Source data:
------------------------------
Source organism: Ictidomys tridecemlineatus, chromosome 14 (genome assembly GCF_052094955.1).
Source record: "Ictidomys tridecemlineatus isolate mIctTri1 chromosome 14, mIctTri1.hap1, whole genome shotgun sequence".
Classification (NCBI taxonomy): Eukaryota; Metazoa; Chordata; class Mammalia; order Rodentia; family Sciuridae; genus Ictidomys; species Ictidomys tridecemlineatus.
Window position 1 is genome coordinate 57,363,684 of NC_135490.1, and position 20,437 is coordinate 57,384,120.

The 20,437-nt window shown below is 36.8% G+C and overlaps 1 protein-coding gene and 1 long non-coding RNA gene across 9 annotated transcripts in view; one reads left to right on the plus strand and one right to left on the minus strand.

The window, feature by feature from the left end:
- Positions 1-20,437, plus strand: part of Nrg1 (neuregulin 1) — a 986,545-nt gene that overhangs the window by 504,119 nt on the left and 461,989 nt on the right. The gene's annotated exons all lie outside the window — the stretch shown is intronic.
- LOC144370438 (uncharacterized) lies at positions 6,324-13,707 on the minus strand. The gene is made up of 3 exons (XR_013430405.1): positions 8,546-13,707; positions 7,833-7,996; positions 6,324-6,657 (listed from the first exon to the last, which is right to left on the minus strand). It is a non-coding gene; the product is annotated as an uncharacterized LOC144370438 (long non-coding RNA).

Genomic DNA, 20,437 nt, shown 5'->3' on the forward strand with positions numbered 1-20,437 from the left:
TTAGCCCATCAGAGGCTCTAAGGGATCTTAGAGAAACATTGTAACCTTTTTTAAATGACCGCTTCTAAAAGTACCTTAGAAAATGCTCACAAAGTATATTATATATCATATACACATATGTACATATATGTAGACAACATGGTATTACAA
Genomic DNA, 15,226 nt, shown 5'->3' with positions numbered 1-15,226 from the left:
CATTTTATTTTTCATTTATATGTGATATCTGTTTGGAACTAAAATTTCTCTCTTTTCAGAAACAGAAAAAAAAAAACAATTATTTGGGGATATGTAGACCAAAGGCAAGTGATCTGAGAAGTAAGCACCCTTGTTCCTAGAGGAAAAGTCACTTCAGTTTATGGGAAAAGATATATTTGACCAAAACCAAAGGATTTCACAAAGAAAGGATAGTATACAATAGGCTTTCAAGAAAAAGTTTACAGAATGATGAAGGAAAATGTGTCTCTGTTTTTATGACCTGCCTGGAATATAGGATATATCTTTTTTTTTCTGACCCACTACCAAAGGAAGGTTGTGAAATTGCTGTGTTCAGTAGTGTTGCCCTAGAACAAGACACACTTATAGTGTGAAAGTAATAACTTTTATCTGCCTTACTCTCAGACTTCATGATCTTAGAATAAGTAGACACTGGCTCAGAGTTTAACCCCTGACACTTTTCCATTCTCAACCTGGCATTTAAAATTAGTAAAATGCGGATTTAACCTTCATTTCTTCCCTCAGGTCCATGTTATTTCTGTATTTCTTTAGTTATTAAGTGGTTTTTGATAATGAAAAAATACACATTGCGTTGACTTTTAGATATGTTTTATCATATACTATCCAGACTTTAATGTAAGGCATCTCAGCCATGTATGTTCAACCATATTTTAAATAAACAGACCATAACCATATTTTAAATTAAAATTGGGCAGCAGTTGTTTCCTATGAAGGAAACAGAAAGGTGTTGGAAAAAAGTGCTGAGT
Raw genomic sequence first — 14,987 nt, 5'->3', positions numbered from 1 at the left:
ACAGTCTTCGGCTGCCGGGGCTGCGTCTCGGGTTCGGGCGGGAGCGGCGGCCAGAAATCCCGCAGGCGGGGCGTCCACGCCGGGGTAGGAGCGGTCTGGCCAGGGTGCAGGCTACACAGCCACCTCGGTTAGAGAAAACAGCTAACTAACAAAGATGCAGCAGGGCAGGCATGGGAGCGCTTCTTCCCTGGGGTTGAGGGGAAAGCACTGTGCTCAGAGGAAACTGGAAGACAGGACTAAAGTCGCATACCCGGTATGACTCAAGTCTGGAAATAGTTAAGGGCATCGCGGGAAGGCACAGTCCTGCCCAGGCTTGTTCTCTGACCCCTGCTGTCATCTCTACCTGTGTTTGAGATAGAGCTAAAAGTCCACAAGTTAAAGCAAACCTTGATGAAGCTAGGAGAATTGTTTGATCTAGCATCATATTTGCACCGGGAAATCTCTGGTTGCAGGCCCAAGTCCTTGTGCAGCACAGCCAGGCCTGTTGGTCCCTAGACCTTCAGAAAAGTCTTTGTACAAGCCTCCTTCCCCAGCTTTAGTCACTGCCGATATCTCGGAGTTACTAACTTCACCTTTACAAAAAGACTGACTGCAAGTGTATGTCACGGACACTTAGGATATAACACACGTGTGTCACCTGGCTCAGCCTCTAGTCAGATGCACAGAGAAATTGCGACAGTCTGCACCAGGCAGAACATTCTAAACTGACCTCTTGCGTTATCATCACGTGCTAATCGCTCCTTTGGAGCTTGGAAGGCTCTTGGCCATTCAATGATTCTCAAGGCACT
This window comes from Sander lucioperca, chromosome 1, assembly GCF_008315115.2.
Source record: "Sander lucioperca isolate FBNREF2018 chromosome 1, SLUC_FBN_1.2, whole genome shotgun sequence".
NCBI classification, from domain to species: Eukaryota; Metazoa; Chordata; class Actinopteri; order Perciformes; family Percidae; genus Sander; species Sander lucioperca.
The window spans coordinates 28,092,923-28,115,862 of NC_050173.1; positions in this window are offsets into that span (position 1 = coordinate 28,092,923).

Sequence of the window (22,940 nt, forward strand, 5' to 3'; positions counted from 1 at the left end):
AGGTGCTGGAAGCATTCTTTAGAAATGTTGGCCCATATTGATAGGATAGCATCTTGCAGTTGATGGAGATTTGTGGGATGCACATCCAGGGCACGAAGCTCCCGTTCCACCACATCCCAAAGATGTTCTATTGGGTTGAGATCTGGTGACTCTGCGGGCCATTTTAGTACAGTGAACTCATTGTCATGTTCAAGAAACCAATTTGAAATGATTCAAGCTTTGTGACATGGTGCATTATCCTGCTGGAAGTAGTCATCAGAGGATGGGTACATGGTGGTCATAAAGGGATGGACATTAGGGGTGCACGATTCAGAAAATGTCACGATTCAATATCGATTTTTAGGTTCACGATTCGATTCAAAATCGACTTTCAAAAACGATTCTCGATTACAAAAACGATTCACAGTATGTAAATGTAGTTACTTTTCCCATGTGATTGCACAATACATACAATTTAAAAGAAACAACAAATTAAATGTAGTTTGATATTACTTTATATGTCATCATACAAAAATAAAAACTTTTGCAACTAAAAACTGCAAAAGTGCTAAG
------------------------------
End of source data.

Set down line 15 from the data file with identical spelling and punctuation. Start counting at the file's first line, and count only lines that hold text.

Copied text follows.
This window comes from Sander lucioperca, chromosome 1, assembly GCF_008315115.2.